Here’s what those involved are saying about it:
Graeme McLean, Head of DMBinS:
“This new project is incredibly valuable at a time when the number of mountain bikers is increasing. With around 6% of the UK population mountain biking on a regular basis, it is really important that we can support the mountain bike community to come together with governing bodies to work with land managers and owners to sustainably develop an exciting and varied trail network at all levels.
The key to this project, and role, will be the ability to share knowledge, bring people together to understand common issues and opportunities, and further develop relationships at all levels across the all UK home countries.
We are extremely grateful for the enthusiasm and passion of the steering group, along with the project funders and partners, SRAM. We are really excited to see the impact this project will have.”
Dan Cook, Forestry England’s National Cycle Infrastructure Manager:
“The UK Trails Project is an amazing opportunity to connect riders, trail associations, and land managers. It will help to improve understanding of, and see more people using, the right trails, right place, right people, right time principles.
The UK undoubtedly has some of the best riding and facilities in the world, with passionate people and limited resources, and this project can help everyone involved better manage these sustainably for the long-term.
We ultimately need a resilient off-road cycling network built and used taking account of many factors such as other users, ecology, wildlife and heritage, access, and land management requirements.”
Alex Rafferty, MTB Communications Manager for SRAM UK:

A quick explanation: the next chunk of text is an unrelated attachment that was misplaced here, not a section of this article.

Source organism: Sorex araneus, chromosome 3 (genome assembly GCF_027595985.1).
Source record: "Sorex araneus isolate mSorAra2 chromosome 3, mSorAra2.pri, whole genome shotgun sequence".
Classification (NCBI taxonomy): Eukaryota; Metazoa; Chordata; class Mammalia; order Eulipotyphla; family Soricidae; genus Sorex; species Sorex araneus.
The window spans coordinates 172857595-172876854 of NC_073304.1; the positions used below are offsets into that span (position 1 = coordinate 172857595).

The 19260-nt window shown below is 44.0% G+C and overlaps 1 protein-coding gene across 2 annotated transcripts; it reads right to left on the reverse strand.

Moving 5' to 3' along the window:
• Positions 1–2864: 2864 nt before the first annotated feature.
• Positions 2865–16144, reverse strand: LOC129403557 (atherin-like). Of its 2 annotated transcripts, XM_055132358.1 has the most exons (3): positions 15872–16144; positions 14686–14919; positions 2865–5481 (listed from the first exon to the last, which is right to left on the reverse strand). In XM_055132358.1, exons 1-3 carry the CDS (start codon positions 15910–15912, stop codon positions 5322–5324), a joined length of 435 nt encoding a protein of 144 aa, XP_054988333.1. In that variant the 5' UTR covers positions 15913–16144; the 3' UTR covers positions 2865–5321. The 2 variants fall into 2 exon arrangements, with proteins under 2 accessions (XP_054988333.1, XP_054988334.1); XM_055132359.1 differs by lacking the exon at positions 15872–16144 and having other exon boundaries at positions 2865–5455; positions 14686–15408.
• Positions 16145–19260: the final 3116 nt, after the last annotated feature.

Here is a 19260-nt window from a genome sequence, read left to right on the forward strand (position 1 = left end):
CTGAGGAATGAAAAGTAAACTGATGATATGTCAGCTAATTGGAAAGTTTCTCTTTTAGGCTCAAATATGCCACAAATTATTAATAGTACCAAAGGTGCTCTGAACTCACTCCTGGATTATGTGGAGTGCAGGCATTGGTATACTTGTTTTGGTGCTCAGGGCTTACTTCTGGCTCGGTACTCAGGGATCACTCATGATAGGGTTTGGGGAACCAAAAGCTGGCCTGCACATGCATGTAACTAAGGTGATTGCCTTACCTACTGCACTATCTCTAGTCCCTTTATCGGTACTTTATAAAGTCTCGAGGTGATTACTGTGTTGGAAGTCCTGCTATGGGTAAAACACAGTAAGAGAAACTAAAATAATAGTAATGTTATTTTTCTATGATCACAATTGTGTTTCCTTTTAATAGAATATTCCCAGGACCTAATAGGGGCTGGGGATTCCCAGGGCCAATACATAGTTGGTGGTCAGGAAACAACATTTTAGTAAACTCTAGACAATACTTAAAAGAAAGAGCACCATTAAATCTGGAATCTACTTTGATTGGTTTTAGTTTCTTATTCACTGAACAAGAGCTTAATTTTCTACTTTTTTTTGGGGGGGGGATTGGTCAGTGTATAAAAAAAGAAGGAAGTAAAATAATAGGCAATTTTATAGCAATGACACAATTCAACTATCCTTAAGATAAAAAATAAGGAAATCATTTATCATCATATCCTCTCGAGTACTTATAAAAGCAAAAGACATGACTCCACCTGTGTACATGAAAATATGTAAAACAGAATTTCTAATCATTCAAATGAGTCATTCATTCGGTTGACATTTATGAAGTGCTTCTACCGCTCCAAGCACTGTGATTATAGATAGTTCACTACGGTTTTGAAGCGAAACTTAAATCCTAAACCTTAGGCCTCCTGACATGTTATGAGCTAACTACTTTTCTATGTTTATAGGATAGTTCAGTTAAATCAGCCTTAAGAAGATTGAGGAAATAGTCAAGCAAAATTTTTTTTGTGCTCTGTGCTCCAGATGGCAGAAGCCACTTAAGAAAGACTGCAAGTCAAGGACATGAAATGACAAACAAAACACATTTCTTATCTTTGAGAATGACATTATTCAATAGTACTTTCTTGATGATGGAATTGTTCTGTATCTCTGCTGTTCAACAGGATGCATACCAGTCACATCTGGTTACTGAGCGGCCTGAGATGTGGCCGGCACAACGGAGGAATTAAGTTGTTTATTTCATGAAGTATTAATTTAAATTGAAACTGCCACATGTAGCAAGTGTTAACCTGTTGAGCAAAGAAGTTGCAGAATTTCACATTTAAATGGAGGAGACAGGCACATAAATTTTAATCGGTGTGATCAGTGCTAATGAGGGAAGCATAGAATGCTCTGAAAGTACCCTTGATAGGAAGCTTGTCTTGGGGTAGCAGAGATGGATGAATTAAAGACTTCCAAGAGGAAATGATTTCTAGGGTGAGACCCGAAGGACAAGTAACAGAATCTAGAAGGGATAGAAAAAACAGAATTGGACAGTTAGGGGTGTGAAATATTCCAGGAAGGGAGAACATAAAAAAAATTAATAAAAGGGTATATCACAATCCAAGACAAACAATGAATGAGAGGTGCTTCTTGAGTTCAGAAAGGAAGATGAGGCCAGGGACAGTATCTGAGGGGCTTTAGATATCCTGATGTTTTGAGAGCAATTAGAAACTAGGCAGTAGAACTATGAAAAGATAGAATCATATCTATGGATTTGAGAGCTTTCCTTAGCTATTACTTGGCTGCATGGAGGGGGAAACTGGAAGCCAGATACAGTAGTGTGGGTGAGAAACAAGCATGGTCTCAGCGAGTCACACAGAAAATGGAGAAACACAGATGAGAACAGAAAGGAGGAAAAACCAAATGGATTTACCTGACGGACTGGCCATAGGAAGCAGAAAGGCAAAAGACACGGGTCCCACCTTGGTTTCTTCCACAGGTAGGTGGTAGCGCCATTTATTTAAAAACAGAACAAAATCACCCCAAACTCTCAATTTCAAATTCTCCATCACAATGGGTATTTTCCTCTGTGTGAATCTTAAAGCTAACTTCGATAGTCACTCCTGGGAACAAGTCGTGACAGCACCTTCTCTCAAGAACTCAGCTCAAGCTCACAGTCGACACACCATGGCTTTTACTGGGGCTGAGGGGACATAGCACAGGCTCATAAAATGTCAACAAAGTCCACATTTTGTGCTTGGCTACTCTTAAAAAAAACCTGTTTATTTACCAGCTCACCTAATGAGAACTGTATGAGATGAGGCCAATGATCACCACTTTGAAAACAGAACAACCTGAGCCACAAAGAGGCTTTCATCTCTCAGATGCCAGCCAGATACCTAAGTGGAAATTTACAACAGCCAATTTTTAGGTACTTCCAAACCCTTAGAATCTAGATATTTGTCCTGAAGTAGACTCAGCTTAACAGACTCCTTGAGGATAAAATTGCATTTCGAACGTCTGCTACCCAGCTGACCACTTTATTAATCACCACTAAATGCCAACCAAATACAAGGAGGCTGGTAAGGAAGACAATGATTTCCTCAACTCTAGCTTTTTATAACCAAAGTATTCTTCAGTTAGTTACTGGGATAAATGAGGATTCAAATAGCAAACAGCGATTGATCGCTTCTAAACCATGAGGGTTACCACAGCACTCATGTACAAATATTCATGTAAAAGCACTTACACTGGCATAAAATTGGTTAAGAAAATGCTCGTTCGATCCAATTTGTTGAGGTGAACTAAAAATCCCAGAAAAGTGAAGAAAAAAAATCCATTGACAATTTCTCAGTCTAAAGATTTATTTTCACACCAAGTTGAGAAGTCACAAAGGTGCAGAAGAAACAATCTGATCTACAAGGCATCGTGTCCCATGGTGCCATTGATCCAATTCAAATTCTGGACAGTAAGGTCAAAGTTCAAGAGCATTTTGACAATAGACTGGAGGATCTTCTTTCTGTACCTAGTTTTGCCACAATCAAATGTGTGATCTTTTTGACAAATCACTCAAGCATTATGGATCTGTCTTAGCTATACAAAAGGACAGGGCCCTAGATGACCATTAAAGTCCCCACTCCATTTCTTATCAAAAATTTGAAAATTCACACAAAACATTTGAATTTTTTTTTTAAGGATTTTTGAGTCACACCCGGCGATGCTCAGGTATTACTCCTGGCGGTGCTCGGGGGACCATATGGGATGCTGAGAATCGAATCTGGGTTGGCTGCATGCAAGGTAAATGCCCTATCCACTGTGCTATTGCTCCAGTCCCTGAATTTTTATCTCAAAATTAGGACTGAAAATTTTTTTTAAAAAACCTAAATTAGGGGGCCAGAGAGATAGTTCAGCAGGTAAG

“We have been impressed with the work of DMBinS over several years, and we are delighted to play our part in helping improve the long-term sustainability of trails, and trail access, across the UK.
We believe that this project can sensitively and strategically work with mountain bikers and a range of partners to support the trail network across the UK, ultimately leading to a secure future for our trail network – the most valuable resource in mountain biking. We are excited to play our part in making this project happen.”
If you’re interested in applying for the job, it’s advertised here. It’s a fixed-term contract till end of September 2026 and the closing date for applications is 12 noon Monday 21st August 2023.
If you’re an outdoorsy/mountain bikey sort of person, it’s worth a look – the person specification is much more about trail and access knowledge than it is any project management tools.
It looks like a massive job with a world of opportunity for bringing about some exciting change if you can get the will and momentum behind you… or an opportunity to swim through treacle and the competing machinations of various public bodies.
Fingers crossed we see the former – we’ll be watching progress with interest.